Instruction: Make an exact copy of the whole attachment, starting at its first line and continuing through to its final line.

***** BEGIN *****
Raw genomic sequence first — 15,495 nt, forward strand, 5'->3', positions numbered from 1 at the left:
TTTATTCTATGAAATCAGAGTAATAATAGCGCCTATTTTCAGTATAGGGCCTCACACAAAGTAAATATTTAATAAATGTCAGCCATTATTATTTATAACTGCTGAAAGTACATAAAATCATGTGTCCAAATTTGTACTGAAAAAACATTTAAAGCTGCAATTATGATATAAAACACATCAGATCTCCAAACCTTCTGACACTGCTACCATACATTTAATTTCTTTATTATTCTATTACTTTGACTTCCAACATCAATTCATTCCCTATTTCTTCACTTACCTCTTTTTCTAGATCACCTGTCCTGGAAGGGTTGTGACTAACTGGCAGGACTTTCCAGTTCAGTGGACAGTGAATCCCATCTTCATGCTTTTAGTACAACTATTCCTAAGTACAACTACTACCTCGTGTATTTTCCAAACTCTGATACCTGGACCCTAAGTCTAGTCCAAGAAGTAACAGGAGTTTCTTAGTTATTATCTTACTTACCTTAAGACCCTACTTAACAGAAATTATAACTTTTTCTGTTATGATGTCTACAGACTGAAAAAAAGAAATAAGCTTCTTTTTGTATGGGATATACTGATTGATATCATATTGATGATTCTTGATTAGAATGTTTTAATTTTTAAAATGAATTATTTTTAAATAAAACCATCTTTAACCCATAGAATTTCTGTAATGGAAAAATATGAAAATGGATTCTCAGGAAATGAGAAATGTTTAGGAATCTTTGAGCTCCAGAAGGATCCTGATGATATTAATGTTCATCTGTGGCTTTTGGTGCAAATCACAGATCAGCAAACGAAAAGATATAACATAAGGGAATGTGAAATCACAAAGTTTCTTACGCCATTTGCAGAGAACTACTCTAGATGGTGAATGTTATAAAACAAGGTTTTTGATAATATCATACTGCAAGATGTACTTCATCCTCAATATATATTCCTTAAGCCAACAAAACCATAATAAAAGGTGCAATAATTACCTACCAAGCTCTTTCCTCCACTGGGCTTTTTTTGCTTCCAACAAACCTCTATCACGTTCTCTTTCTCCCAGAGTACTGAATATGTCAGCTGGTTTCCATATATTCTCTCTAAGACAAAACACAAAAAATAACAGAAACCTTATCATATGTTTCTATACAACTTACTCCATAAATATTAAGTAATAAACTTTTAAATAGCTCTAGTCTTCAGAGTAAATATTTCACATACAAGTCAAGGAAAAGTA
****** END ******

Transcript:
Raw genomic sequence first — 15,495 nt, forward strand, 5'->3', positions numbered from 1 at the left:
TTTATTCTATGAAATCAGAGTAATAATAGCGCCTATTTTCAGTATAGGGCCTCACACAAAGTAAATATTTAATAAATGTCAGCCATTATTATTTATAACTGCTGAAAGTACATAAAATCATGTGTCCAAATTTGTACTGAAAAAACATTTAAAGCTGCAATTATGATATAAAACACATCAGATCTCCAAACCTTCTGACACTGCTACCATACATTTAATTTCTTTATTATTCTATTACTTTGACTTCCAACATCAATTCATTCCCTATTTCTTCACTTACCTCTTTTTCTAGATCACCTGTCCTGGAAGGGTTGTGACTAACTGGCAGGACTTTCCAGTTCAGTGGACAGTGAATCCCATCTTCATGCTTTTAGTACAACTATTCCTAAGTACAACTACTACCTCGTGTATTTTCCAAACTCTGATACCTGGACCCTAAGTCTAGTCCAAGAAGTAACAGGAGTTTCTTAGTTATTATCTTACTTACCTTAAGACCCTACTTAACAGAAATTATAACTTTTTCTGTTATGATGTCTACAGACTGAAAAAAAGAAATAAGCTTCTTTTTGTATGGGATATACTGATTGATATCATATTGATGATTCTTGATTAGAATGTTTTAATTTTTAAAATGAATTATTTTTAAATAAAACCATCTTTAACCCATAGAATTTCTGTAATGGAAAAATATGAAAATGGATTCTCAGGAAATGAGAAATGTTTAGGAATCTTTGAGCTCCAGAAGGATCCTGATGATATTAATGTTCATCTGTGGCTTTTGGTGCAAATCACAGATCAGCAAACGAAAAGATATAACATAAGGGAATGTGAAATCACAAAGTTTCTTACGCCATTTGCAGAGAACTACTCTAGATGGTGAATGTTATAAAACAAGGTTTTTGATAATATCATACTGCAAGATGTACTTCATCCTCAATATATATTCCTTAAGCCAACAAAACCATAATAAAAGGTGCAATAATTACCTACCAAGCTCTTTCCTCCACTGGGCTTTTTTTGCTTCCAACAAACCTCTATCACGTTCTCTTTCTCCCAGAGTACTGAATATGTCAGCTGGTTTCCATATATTCTCTCTAAGACAAAACACAAAAAATAACAGAAACCTTATCATATGTTTCTATACAACTTACTCCATAAATATTAAGTAATAAACTTTTAAATAGCTCTAGTCTTCAGAGTAAATATTTCACATACAAGTCAAGGAAAAGTA